Chariots of Fire and Blazing Saddles.
What do most people not know about you?
I have been reading the Bible every day for about 30 years. I read it first thing in the morning.
When people are not honest with me.
What did you want to be when you grew up?
As a child, my mother bought me a toy kitchen to play with and make cupcakes. This was the start of my restaurant training.
This spring my wife Pam and I spent two weeks in England.
Person I'd most like to have lunch with:
U.S. Senator Shelley Moore Capito, West Virginia.
If you are not a fanatic with all aspects of your business, then you are just okay.
Management method or style:
I am a straight shooter. I do not sugarcoat my beliefs, feelings, or information. I rely on my 44 years in the restaurant business to guide my business decisions.
Helping franchisees understand the importance of managing all the details, big and small, of running a successful restaurant. How do others describe you? People would day I back up what I preach.
One thing I'm looking to do better:
Because my job as a Firehouse Subs area representative requires me to drive across Virginia and West Virginia, I hope to use some of my time in the car to listen to Audible books.
How I give my team room to innovate and experiment:
Working with a franchise brand, we have a solid foundation of best practices and operations. However, there is room for innovation and I do my best to encourage positive performance.
How close are you to operations?
I have a hands-on approach and work closely with each franchisee.
What are the two most important things you rely on from your franchisor?
The excellent communication and marketing analysis Firehouse Subs provides.
What I need from vendors:
The most important things are on-time deliveries and accurate orders.
Have you changed your marketing strategy in response to the economy? How?
This past January, Firehouse Subs began a national television advertising campaign. This has provided an excellent sales increase across the country.
How is social media affecting your business?
Social is a great way to reach new and existing guests. Firehouse has a full-time staff to work on taking advantage of multiple social media platforms as a way to engage with consumers and tell them about our brand.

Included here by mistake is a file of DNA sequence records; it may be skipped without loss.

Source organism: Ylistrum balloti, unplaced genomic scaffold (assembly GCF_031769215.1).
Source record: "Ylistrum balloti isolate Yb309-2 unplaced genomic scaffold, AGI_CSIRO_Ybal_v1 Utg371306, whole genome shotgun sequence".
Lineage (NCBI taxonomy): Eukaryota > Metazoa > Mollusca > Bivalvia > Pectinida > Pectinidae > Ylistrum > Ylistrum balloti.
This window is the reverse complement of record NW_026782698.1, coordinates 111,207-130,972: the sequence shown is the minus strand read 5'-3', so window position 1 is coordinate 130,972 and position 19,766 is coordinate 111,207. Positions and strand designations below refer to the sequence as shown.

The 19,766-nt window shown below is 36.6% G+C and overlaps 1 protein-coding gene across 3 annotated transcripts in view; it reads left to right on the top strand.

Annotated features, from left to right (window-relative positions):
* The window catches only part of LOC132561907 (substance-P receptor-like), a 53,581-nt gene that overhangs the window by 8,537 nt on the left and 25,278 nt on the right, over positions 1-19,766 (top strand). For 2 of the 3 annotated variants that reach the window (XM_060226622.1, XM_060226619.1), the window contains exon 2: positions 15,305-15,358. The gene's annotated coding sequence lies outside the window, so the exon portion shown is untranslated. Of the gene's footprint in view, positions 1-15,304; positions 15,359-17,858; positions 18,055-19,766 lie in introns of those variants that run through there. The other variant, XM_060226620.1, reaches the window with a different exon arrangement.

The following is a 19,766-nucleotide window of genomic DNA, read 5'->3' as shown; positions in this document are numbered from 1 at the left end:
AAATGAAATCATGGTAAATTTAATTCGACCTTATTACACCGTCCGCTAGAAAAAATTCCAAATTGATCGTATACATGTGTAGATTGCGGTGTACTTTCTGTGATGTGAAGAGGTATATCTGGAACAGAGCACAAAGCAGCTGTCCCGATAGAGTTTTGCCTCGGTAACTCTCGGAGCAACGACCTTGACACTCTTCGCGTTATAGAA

How do you hire and fire?
As an area representative, my role is primarily working with franchisees to develop their businesses.
How do you train and retain?
We take pride in training our employees to provide heartfelt service to our guests. A customer relationship is of the utmost importance to our brand, so we make sure our employees embody this value. We do our best to recognize employees who take this to heart.
How do you deal with problem employees?
It's unfortunate when it happens, but the best way to deal with it is open communication and documentation of the incident.
Fastest way into my doghouse:
Trying to cover up an issue.
Growth meter: How do you measure your growth?
In 2 parts: the number of new Firehouse Subs restaurants built, and average sales per unit.
Vision meter: Where do you want to be in 5 years? 10 years?
After four decades in the restaurant business, I am looking to slow down and enjoy more time with my family. So in 5 years I will transition my business to my son.
How is the economy in your regions affecting you, your employees, your customers?
As with most businesses, the slow economic recovery has had an impact on my territory of Virginia and West Virginia. Lately we have been encouraged by strong sales and growth.
Are you experiencing economic growth in your market?
Through our national advertising campaign we have increased exposure, and more brand awareness has brought in new guests to our restaurants and driven sales.
How do changes in the economy affect the way you do business?
You certainly have to be more goal-specific to stay ahead.
How do you forecast for your business?
Firehouse Subs sets system-wide goals each year. They provide support and resources to help us meet those goals.
What are the best sources for capital expansion?
The best source is to use any available capital from existing units and borrow only what you need from lenders.
Experience with private equity, local banks, national banks, and other institutions? Why/why not?
Regardless of where you borrow the development monies, know what the fees are and don't pay for services not guaranteed.
What are you doing to take care of your employees?
We provide a positive working environment, bonus opportunities, and healthcare for full-time employees.
How are you handling rising employee costs (payroll, minimum wage, healthcare, etc.)?
We are fortunate not to have a lot of turnover, therefore training costs are kept at a minimum.
How do you reward/recognize top-performing employees?
Top-performing managers can qualify for a quarterly bonus. System-wide, Firehouse Subs recognizes outstanding employees with what we call the Awesome Award, which is a great incentive to our crew members.
What kind of exit strategy do you have in place?
I plan to retire and have my son take over the business. Our business is strong and solid, so all the pieces to make this happen should come together.